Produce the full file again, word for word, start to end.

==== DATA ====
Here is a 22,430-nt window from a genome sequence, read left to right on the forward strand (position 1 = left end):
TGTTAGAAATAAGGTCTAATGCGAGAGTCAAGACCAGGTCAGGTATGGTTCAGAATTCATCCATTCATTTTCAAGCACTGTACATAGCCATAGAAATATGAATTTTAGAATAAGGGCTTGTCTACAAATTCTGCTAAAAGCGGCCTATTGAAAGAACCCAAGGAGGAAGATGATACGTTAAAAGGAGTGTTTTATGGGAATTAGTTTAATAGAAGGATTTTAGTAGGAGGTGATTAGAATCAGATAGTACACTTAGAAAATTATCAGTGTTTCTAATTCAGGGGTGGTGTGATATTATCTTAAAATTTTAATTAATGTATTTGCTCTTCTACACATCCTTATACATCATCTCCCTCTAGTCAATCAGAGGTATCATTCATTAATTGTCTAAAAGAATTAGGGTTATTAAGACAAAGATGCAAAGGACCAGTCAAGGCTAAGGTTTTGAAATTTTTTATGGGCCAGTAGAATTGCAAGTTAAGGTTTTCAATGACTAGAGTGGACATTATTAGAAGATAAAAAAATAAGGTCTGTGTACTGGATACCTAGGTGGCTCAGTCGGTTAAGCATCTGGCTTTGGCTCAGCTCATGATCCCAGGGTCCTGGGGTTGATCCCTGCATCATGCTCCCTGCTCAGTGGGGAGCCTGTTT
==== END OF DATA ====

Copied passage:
Here is a 22,430-nt window from a genome sequence, read left to right on the forward strand (position 1 = left end):
TGTTAGAAATAAGGTCTAATGCGAGAGTCAAGACCAGGTCAGGTATGGTTCAGAATTCATCCATTCATTTTCAAGCACTGTACATAGCCATAGAAATATGAATTTTAGAATAAGGGCTTGTCTACAAATTCTGCTAAAAGCGGCCTATTGAAAGAACCCAAGGAGGAAGATGATACGTTAAAAGGAGTGTTTTATGGGAATTAGTTTAATAGAAGGATTTTAGTAGGAGGTGATTAGAATCAGATAGTACACTTAGAAAATTATCAGTGTTTCTAATTCAGGGGTGGTGTGATATTATCTTAAAATTTTAATTAATGTATTTGCTCTTCTACACATCCTTATACATCATCTCCCTCTAGTCAATCAGAGGTATCATTCATTAATTGTCTAAAAGAATTAGGGTTATTAAGACAAAGATGCAAAGGACCAGTCAAGGCTAAGGTTTTGAAATTTTTTATGGGCCAGTAGAATTGCAAGTTAAGGTTTTCAATGACTAGAGTGGACATTATTAGAAGATAAAAAAATAAGGTCTGTGTACTGGATACCTAGGTGGCTCAGTCGGTTAAGCATCTGGCTTTGGCTCAGCTCATGATCCCAGGGTCCTGGGGTTGATCCCTGCATCATGCTCCCTGCTCAGTGGGGAGCCTGTTT